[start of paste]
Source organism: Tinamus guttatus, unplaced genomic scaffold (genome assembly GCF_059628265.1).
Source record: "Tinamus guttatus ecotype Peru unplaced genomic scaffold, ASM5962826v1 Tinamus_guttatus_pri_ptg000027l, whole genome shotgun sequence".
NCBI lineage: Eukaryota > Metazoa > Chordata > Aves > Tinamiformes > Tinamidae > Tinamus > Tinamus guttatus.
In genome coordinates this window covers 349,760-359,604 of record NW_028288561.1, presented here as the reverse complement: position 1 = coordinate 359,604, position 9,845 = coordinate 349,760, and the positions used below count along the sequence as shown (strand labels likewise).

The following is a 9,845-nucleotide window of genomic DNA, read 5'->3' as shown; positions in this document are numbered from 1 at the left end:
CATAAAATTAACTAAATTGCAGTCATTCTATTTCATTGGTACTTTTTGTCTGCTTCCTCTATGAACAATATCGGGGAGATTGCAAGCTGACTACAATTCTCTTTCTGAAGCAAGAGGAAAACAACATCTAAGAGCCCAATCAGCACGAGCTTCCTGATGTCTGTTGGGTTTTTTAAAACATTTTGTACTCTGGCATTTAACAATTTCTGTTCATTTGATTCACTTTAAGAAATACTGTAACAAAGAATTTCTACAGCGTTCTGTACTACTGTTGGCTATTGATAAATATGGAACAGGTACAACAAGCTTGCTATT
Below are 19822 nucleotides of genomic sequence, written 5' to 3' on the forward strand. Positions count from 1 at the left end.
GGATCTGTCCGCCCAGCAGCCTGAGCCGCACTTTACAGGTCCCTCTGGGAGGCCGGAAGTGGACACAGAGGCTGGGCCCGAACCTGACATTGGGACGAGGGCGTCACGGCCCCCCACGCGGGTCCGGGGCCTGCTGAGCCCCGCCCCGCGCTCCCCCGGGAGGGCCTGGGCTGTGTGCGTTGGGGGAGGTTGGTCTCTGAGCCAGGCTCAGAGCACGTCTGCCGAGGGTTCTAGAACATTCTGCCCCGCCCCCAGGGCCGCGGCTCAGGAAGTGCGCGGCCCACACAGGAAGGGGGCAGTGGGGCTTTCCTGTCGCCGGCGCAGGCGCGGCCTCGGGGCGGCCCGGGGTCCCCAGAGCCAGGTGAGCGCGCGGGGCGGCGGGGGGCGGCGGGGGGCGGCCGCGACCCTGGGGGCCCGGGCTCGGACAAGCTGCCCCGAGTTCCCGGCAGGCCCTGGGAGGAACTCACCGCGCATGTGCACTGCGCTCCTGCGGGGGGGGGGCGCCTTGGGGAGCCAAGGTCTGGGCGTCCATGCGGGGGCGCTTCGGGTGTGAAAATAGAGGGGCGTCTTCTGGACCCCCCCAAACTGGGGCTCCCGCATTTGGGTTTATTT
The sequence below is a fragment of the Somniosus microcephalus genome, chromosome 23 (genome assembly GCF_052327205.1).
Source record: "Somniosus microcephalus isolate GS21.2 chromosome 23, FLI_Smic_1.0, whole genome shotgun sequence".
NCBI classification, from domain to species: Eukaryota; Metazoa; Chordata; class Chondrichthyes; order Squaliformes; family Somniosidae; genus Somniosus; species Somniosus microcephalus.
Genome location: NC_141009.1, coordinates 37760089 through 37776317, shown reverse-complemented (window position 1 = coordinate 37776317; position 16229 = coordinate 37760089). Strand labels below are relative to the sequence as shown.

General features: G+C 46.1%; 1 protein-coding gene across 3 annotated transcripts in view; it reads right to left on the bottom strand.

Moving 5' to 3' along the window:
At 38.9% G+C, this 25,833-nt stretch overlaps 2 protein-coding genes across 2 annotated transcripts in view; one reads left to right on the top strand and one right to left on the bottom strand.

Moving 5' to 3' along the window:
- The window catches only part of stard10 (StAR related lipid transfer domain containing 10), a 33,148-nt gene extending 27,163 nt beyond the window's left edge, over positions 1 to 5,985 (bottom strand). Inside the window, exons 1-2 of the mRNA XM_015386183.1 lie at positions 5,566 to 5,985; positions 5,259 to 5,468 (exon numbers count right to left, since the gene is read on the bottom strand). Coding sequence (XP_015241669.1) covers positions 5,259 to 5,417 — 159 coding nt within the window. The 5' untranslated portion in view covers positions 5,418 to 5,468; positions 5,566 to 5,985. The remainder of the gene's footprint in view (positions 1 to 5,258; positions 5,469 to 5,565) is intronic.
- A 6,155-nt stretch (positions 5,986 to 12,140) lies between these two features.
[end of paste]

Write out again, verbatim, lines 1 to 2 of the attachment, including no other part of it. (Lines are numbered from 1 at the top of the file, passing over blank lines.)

Source organism: Tinamus guttatus, unplaced genomic scaffold (genome assembly GCF_059628265.1).
Source record: "Tinamus guttatus ecotype Peru unplaced genomic scaffold, ASM5962826v1 Tinamus_guttatus_pri_ptg000027l, whole genome shotgun sequence".